On December 7, 2022, the Government Accountability Office (GAO) released a report detailing how the Federal Bureau of Prisons (BOP) can better assist incarcerated people with obtaining ID documents prior to release based on a review of BOP processes and data, along with interviews with subject matter experts and advocacy organizations including JustLeadershipUSA and President/CEO DeAnna Hoskins.
This report addresses the process the BOP has in place to assist incarcerated people with obtaining ID documents, the extent to which formerly incarcerated people were released from BOP facilities with ID documents, and the processes that selected states have put in place to assist people in state facilities with obtaining ID documents.
JLUSA is one of seven different research and advocacy organizations including the National Governors Association, National Conference of State Legislatures, American Association of Motor Vehicle Administrators, the Urban Institute, Vera Institute of Justice, and the Legal Action Center interviewed by the GAO on the types of challenges encountered by incarcerated people in obtaining ID documents or being released from prison without ID documents, among other things. Among the findings of this report, the GAO has recommended that the BOP take steps to improve data collection efforts in order to better assess its efforts or assists those who need ID documents.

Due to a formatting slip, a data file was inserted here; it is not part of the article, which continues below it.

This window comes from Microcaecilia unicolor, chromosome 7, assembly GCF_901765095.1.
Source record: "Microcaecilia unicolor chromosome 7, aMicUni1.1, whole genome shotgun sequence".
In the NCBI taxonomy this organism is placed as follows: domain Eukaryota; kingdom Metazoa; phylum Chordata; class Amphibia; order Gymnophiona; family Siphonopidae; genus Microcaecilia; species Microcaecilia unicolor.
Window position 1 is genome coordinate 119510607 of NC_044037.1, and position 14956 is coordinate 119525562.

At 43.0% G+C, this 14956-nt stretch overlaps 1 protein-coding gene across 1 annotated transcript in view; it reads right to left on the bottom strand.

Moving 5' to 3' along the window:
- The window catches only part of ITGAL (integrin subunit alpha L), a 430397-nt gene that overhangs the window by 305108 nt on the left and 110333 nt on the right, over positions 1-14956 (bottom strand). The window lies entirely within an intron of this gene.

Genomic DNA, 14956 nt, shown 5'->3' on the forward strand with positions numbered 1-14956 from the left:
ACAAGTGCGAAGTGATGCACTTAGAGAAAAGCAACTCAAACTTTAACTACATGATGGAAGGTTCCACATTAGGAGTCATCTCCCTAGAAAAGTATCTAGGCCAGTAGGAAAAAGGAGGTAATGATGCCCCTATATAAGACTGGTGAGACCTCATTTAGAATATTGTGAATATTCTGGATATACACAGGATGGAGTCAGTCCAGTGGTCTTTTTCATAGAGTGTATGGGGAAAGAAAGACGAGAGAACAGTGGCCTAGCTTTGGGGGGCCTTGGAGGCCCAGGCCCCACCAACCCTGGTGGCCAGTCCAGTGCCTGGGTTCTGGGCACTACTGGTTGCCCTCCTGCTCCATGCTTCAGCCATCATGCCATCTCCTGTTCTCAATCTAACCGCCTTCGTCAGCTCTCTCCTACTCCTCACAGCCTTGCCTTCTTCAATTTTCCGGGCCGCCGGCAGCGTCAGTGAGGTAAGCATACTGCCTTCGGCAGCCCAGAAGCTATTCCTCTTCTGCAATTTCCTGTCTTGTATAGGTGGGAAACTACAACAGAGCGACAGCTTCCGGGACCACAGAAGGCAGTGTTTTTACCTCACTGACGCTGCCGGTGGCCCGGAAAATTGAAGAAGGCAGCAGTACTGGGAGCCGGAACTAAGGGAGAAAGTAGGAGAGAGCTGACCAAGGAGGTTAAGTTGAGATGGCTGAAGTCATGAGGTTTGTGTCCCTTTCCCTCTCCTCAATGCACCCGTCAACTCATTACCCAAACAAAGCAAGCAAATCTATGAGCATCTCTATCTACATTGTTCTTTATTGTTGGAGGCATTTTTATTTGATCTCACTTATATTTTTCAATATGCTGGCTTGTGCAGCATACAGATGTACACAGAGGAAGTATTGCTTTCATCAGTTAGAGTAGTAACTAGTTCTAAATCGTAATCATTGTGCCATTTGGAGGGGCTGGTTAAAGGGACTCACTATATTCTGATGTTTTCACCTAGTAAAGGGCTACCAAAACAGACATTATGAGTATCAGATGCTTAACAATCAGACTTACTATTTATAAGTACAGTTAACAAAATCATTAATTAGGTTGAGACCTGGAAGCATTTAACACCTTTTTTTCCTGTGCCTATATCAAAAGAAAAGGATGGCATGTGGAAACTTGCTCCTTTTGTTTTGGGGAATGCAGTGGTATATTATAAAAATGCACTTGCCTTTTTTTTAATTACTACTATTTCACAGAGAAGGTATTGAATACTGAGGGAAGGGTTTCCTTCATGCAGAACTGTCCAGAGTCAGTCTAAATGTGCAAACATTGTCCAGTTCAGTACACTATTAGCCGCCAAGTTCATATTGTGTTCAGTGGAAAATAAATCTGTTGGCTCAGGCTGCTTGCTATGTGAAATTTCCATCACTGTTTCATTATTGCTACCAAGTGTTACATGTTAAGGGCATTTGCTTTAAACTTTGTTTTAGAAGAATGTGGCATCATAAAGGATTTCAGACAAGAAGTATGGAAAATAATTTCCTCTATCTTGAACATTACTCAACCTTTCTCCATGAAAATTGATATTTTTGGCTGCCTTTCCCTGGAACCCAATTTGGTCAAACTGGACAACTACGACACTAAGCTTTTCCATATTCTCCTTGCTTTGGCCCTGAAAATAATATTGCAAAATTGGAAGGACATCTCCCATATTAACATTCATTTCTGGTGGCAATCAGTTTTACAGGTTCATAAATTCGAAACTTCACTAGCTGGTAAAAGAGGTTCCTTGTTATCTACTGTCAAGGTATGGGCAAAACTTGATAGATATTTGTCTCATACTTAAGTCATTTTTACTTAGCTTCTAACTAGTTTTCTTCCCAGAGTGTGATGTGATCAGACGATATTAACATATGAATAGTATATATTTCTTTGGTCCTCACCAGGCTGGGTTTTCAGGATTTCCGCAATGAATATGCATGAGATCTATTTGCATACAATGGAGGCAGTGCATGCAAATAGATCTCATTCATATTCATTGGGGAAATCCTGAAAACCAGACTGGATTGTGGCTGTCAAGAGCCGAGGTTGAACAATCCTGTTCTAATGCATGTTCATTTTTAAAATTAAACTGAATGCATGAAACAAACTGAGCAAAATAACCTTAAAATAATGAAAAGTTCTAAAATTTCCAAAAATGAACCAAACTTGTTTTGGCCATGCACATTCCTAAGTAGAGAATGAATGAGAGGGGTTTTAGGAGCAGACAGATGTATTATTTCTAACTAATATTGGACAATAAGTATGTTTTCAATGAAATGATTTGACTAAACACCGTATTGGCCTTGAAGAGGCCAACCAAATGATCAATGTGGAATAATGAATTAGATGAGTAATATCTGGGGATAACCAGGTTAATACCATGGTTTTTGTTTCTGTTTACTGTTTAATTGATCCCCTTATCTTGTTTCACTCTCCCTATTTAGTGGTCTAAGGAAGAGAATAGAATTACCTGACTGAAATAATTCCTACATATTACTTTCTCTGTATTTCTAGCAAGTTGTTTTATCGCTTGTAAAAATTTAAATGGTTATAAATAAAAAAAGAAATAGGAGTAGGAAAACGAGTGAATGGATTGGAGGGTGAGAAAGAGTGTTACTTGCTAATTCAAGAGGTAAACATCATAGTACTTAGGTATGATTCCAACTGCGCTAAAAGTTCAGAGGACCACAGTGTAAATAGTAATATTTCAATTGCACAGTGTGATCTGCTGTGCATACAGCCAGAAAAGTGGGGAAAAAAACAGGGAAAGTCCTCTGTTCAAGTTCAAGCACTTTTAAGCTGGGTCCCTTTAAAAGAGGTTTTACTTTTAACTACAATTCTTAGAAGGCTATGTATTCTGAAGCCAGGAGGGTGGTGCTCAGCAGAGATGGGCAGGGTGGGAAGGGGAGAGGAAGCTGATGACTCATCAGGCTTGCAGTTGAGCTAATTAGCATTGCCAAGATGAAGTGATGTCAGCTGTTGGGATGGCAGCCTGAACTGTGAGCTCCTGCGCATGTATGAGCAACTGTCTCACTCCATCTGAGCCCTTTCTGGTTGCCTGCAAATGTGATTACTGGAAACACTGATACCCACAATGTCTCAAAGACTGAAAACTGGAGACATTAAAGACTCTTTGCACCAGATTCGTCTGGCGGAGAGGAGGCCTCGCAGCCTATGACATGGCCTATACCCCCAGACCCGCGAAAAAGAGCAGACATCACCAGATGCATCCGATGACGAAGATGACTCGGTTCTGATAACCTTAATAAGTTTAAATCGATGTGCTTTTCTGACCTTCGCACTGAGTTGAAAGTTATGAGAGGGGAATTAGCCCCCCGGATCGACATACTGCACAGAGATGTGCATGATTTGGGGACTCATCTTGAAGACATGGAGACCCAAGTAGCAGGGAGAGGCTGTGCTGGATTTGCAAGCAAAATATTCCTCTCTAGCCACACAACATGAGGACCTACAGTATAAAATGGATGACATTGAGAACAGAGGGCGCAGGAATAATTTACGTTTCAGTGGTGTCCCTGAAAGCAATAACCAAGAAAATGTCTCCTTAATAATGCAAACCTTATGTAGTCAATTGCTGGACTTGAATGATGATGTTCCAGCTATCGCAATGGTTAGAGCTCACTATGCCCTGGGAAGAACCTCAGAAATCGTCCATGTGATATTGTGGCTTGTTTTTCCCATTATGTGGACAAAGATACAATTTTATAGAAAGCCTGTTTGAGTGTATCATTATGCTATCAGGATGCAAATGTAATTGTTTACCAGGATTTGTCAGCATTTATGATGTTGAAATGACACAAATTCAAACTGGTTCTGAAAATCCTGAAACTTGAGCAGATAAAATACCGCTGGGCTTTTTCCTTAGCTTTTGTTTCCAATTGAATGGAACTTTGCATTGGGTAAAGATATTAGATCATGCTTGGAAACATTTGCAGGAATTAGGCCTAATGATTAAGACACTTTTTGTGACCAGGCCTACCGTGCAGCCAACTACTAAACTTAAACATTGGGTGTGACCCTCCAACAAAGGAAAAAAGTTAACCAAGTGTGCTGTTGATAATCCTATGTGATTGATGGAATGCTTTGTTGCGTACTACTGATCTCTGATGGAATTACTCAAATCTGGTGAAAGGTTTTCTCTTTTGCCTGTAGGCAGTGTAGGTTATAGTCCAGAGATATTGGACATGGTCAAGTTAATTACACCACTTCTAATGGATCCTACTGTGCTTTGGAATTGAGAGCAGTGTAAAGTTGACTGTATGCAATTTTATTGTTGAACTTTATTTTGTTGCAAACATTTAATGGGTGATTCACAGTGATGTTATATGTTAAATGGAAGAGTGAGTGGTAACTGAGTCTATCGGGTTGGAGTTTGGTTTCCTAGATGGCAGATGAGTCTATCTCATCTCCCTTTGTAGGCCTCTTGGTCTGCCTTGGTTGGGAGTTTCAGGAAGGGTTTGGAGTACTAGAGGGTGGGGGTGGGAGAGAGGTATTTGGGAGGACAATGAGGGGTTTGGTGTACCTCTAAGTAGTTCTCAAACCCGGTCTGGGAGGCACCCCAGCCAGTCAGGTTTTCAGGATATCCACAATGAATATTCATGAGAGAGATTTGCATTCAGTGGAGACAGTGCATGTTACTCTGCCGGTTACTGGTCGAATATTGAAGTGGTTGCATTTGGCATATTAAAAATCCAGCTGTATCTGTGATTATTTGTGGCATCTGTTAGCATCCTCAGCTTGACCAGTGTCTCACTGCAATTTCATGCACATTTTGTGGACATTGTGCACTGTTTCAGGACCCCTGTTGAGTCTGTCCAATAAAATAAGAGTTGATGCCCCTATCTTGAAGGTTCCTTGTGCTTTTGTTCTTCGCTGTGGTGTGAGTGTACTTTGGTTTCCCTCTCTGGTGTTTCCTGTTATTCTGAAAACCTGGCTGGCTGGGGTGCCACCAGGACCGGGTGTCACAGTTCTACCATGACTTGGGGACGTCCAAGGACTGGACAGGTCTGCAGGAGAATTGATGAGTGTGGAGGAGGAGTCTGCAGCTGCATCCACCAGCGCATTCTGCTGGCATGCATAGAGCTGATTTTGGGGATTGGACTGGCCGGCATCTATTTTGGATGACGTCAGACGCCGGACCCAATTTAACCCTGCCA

On November 17, Sen. Cory Booker reintroduced the New Pathways Act in the U.S. Senate to address the needs highlighted in this report. Here’s what the proposed federal law would do, according to a statement from Booker’s office:
“The New Pathways Act mandates that the Bureau of Prisons (BOP) take steps to obtain for formerly incarcerated citizens a Social Security card and a proof-of-citizenship document, such as a passport. For non-citizens, the bill requires the BOP to help the individual obtain either proof of lawful residence or an employment authorization document.”
“Booker said that more than 600,000 people are released from prison every year in the United States, and many of them face enormous challenges when they’re trying to re-enter society.”
The legislation is supported by JustLeadershipUSA and other criminal justice reform organizations.
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